G’day, and welcome to 3 High View Crescent, Coolaroo, Australia. your hosts are the Kerrigans, a family of numpty ne’er-do-wells.
Dad Darryl (Michael Caton) is a likeable dipstick who loves his wife Sal (Anne Tenney), her cooking (“Seasoning! Looks like everybody’s kicked a goal!”), and their four kids – especially Steve (Anthony Simcoe), an “ideas man” who’s addicted to scouring classified ads (“Dad? A guy is selling a pair of jousting sticks...”).
They’re a family of born losers, but when a scheming corporation tries to demolish their ramshackle house for a new airport runway, Darryl launches a legal crusade that’s as half-baked as Sal’s sponge cakes. He reckons an Aussie man’s home is his castle. Surely he hasn’t got a hope in hell?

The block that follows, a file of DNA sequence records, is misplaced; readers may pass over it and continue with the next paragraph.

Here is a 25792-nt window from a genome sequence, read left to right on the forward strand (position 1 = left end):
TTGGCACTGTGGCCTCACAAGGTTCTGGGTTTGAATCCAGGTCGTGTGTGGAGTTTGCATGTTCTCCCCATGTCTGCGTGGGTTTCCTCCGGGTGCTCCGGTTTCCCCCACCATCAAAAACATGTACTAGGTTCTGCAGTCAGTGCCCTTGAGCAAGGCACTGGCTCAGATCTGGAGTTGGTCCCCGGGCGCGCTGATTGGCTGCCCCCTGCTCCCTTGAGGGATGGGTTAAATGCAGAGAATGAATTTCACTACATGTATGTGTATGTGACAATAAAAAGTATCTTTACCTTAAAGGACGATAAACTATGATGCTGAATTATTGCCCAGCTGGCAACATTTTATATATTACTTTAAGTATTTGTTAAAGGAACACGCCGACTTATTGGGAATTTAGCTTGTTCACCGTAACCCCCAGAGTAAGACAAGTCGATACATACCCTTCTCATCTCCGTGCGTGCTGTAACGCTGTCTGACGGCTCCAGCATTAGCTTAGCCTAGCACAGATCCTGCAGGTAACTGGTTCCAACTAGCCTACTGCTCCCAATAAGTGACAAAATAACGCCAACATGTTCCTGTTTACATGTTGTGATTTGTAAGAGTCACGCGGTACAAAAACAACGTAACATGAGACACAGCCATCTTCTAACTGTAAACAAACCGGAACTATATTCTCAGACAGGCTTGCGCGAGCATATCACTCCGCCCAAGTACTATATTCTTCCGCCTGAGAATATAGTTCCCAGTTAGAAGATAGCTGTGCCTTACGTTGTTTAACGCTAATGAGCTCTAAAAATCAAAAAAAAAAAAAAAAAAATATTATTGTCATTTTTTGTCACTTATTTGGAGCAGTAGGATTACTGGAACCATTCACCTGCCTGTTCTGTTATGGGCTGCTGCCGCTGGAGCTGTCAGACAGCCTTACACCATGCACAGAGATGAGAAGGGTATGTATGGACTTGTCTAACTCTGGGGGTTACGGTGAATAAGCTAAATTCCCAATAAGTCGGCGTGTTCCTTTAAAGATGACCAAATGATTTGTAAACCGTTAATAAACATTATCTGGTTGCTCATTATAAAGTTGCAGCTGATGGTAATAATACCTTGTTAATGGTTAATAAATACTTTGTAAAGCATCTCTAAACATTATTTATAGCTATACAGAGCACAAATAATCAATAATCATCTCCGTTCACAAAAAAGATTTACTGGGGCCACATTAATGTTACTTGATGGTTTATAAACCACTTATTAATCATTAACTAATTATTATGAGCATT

From the outside, Rob Sitch’s movie doesn’t look all that inviting. Production values are tatty and it’s full of ugly characters in polyester and kangaroo-embroidered knitwear. not even Eric Bana – in a breakout role as Darryl’s Greek, kickboxing son-in-law – adds glamour.
It works, though, because it’s so full of heart, an egalitarian, class-conscious comedy willing to stand up for Darryl’s rights, forgiving his flaws. A revenge-of-the-little-man parable, The Castle was also the revenge of the little movie.
Shot in 11 days for just $19,000 (Australian dollars) it grossed over $10.3m when it was released back in 1997. There’s surely a story to be told there.
Pity this far from bonzer disc only has a trailer, then.